Walnut Creek man’s death along Oregon coast due to ‘innocent mistake,’ witness says

One of several bystanders, who tried to rescue a Walnut Creek man from drowning after he fell into the turbulent waters of a scenic Oregon cove known as the “Devil’s Churn,” said the man wasn’t attempting “a stunt” when he jumped over a narrow opening at the cove’s eastern end.

Instead, Steve Allen, 67, appeared to think he could hurdle the opening, which was about three to four feet wide, Andy Nelson of Portland told YachatsNews.com.

“It looks like you can jump across, but the other side is steep and slick,” Nelson told the YachatsNews.com. “He just missed his footing and fell back into the water.”

Allen was swept away into the waves of Devil’s Churn and is presumed dead. Devil’s Churn is a natural wonder and popular stopping point in the Cape Perpetua Scenic Area, off U.S. Highway 101 and south of Yachats on the central Oregon coast.

“Troopers and emergency personnel responded for a subject who had fallen into the ocean at Devils Churn,” Oregon State Police said in a news release, according to the Associated Press. “Fellow visitors attempted to rescue Allen but were unable to retrieve him from the water.”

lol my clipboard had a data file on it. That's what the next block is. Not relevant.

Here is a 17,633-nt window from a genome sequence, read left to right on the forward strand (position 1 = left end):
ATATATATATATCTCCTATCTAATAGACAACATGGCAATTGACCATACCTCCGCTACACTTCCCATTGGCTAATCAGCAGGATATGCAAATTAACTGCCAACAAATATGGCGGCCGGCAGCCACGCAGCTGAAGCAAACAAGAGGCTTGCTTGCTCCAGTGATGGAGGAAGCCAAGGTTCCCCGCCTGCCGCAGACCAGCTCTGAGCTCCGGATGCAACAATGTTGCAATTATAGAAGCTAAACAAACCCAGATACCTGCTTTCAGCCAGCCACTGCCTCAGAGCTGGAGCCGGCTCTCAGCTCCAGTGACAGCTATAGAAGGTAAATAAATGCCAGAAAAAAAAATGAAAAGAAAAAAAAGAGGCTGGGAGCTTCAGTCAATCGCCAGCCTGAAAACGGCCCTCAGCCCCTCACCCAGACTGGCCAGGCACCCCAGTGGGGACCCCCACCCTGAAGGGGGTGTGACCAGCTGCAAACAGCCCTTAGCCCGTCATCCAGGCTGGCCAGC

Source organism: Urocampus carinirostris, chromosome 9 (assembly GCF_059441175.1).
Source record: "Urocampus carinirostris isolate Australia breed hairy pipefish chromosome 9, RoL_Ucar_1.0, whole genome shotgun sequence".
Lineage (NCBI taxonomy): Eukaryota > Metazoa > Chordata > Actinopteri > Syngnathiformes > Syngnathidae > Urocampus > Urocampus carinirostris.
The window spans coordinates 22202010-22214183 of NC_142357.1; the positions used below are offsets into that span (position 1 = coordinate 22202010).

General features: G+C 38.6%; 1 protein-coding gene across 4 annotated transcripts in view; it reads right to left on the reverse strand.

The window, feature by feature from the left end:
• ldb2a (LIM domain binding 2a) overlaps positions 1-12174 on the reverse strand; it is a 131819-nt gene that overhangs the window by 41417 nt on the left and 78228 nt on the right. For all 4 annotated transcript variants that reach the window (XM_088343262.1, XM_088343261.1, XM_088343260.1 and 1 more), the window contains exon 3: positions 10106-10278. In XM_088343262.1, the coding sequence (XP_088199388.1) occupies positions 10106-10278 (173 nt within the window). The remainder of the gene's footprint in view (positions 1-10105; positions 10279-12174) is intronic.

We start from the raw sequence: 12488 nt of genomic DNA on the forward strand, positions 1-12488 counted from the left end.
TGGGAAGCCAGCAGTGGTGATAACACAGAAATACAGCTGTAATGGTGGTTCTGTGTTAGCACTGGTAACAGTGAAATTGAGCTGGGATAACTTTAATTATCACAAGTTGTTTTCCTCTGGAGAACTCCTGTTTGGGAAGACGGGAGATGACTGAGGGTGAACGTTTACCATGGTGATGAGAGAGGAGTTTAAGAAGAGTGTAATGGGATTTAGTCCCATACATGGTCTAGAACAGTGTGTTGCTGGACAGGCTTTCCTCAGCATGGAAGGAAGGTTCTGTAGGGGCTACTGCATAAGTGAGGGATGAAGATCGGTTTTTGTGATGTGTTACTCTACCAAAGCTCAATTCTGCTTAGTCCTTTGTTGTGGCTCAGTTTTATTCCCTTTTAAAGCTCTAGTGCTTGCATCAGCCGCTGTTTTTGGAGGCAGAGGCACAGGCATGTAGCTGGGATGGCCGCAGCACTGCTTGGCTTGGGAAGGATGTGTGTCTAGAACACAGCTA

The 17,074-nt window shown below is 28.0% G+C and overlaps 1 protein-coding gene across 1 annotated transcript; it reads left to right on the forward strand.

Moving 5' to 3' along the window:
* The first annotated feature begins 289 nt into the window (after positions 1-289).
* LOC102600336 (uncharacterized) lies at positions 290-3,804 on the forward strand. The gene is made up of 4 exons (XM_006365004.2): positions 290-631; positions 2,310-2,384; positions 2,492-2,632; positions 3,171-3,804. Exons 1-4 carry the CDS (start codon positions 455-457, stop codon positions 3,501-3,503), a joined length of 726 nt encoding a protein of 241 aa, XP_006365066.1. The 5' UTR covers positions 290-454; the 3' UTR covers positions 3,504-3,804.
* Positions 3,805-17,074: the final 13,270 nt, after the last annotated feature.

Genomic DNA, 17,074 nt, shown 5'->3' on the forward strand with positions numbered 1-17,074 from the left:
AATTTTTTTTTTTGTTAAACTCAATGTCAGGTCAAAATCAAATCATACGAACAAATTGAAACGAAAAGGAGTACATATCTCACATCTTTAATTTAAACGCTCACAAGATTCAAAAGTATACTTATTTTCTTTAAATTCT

Devil’s Church actually is less a cove and more a narrow chasm formed on both sides by coastal basalt rocks. Its name comes from the roiling Pacific Ocean waves that crash into the inlet and churn inside. Visitors access Devil’s Churn via “The Trail of the Restless Way” off 101 in the scenic area, which is operated by the U.S. Forest Service.

Allen was with his wife, Linda, when he fell into the water, Nelson said, according to YachatsNews.com.

Nelson and his college-student son, Evan, and five or six other bystanders frantically tried to help rescue Allen, YachatsNews.com said. They worked together to fashion a line made up of belts, a dog leash and two shirts, dropped into the chasm. Allen was able to grab the line and hold on for about 10 to 15 minutes.

During the rescue, Nelson’s son ran to the Forest Service concession area to call 911 and to return with a park ranger with a life ring.

But Nelson told YachatsNews.com that Allen appeared to have a “pretty big” head injury, and he struggled with his grip in the frigid water. “And then it became hard for him to hold on,” Nelson said. “Then he let go. It was too late.”

Allen was last observed by rescue agencies unresponsive prior to losing sight of him, according to the AP. The U.S. Coast Guard and other responding agencies suspended their search at approximately 6:40 p.m. Allen is presumed to be dead, officials said.

Go to Source
Author: Martha Ross